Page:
- Posted by Andrew Thorp
- On July 3, 2019
- 0 Comments
In-car display ads have the potential to reach nearly 80 million consumers
In 1986, Buick released a revolutionary piece of technology, the Graphic Control Center (GCC) in their newest model, the Buick Riviera. The GCC was a full color, touch-enabled screen placed into the dash of the vehicle, working as both a control system and as a diagnostic tool. It could be used for basic things like changing the climate control or adjusting the radio volume, while also displaying information on tire pressure level, the electrical system and gas levels. It was a technological marvel, the first of its kind. Little did Buick know how it would change the way consumers viewed, and shopped for, vehicles in the years to come.
Competitors tried to imitate the beauty of Buick’s GCC with their own models, replicating the technology worldwide. However, a study was released that proved that the addition of in-car touch screens was distracting to drivers and labeled a driving hazard, leading to discontinuation of in-car screens in the 1990s.
The early 2000s ushered in a new era. Screens quickly became a vital part of everyday life, and the auto industry made sure to stay relevant by re-introducing the in-car screen. Today, a large majority of auto brands are including some form of in-car screen in the vehicle dashboard, and for particularly “tech-forward” brands like Tesla, screens have become a staple in form and function that consumers look for and expect when shopping. From cell phones to televisions, society has seen screens grow in both size and functionality over the past few years. A far cry from Buick’s original GCC, modern in-car screens have evolved into actual computers, some even sporting a 4K display! It is projected that by 2020, every Original Equipment Manufacturer (OEM) will produce at least one vehicle with an in-car screen included in the dash.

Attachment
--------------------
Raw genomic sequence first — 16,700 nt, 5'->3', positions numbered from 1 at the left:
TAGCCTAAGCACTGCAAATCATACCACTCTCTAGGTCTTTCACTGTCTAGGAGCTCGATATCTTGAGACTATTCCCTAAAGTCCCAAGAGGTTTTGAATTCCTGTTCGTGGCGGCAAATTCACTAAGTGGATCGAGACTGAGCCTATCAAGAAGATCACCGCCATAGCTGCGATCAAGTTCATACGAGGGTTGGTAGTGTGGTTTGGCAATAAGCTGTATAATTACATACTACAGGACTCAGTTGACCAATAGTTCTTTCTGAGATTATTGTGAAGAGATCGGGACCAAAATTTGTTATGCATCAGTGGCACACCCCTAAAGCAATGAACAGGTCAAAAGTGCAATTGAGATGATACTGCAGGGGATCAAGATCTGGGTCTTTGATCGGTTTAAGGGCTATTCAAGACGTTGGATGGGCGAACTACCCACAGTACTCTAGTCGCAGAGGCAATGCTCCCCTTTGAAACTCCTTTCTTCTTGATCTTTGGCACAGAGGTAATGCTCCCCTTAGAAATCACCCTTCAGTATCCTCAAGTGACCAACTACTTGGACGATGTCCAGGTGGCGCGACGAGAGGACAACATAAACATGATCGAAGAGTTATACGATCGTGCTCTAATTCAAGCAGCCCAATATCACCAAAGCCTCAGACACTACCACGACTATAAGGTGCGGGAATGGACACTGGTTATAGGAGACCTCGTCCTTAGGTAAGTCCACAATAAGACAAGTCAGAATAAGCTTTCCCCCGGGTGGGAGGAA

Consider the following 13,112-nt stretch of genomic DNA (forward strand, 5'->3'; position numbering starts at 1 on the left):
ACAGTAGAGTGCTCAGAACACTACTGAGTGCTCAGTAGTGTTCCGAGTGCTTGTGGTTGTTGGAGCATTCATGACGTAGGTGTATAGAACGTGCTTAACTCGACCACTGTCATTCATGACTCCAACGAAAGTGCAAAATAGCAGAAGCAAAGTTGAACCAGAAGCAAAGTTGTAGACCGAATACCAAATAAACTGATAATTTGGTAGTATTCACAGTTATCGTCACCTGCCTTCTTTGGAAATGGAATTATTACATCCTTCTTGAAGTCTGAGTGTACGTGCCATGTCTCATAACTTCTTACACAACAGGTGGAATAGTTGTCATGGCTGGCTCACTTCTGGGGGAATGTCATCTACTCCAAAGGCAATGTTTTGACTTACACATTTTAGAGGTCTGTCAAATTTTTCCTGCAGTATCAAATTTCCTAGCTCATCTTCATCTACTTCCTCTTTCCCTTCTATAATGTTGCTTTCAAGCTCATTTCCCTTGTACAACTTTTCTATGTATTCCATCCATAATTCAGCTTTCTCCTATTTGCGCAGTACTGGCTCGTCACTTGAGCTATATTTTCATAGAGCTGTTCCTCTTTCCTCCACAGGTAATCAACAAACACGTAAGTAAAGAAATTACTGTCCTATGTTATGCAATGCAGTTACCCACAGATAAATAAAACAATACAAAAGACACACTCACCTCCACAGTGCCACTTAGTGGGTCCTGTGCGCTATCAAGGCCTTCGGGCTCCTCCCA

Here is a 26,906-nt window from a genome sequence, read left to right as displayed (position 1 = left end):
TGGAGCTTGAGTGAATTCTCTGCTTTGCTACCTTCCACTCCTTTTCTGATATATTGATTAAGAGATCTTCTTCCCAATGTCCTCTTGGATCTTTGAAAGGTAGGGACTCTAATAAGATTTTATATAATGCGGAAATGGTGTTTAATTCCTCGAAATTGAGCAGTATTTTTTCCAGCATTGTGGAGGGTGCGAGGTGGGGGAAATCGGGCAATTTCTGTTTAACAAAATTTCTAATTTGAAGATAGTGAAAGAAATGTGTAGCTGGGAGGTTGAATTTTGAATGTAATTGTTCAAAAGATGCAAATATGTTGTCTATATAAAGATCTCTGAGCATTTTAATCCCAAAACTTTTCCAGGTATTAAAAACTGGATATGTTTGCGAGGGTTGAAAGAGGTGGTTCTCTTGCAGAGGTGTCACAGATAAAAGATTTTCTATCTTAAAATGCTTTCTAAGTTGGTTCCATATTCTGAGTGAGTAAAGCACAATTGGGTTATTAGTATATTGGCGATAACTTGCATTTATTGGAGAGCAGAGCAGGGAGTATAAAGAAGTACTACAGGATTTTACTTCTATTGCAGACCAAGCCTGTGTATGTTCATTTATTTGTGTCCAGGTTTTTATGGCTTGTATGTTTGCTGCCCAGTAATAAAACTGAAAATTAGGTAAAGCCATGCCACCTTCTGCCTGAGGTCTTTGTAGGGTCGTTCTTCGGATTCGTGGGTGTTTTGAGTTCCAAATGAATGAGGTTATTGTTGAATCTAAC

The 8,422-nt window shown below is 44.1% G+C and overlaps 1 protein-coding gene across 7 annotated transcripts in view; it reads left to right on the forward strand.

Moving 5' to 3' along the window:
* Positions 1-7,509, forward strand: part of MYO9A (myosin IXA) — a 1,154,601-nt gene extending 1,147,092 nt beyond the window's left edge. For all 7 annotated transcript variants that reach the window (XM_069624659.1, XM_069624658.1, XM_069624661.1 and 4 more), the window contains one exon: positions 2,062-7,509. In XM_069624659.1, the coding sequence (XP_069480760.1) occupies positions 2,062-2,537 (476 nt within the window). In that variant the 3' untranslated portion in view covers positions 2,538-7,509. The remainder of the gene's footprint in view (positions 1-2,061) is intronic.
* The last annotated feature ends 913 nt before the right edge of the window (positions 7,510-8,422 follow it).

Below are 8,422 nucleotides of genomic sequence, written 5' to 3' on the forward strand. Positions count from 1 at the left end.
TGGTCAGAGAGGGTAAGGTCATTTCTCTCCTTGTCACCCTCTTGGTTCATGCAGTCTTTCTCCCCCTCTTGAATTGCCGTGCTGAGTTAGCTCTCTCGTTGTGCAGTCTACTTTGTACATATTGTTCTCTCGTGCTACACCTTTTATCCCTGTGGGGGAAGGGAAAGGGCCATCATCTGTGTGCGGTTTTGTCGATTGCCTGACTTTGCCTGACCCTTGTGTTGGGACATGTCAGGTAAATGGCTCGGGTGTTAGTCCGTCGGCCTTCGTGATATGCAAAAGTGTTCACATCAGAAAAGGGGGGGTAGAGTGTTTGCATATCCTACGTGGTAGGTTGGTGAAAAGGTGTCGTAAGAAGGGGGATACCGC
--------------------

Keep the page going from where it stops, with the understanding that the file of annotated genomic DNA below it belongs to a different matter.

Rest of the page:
This is great news for those who advertise on the radio. According to Westwood One, “Pairing an in-car visual with a radio ad has impressive +550% impact on advertiser recall. When consumers were asked for the name of the car dealer in the ad, the radio ad paired with the in-dash visual had a much higher awareness (26%) than the audio-only ad (4%).”
So what does this mean for marketers, businesses, and consumers outside the realm of radio? From a marketing perspective, it is exciting to consider the possibility of one day being able to target in-car screens with relevant ads. And, with projections of over 78 million vehicles to be sold in the year 2019, the revenue growth potential for businesses represent a tantalizing future. However, questions remain: When will there be ad space on these screens? Will marketers be able to show local offers on consumers’ screens as their vehicle approaches the relevant exit? When can agencies collect all of the driving data from these to start making data driven campaigns tailored to individuals’ driving habits? Will Tesla join the Google Display Network? Will ads distract drivers in another GCC-like failure? While we cannot yet answer any of these questions with any certainty, we do know an exciting new age is fast approaching. We just hope the newest iteration of the in-car screen has enough space for 336 x 280 display ads.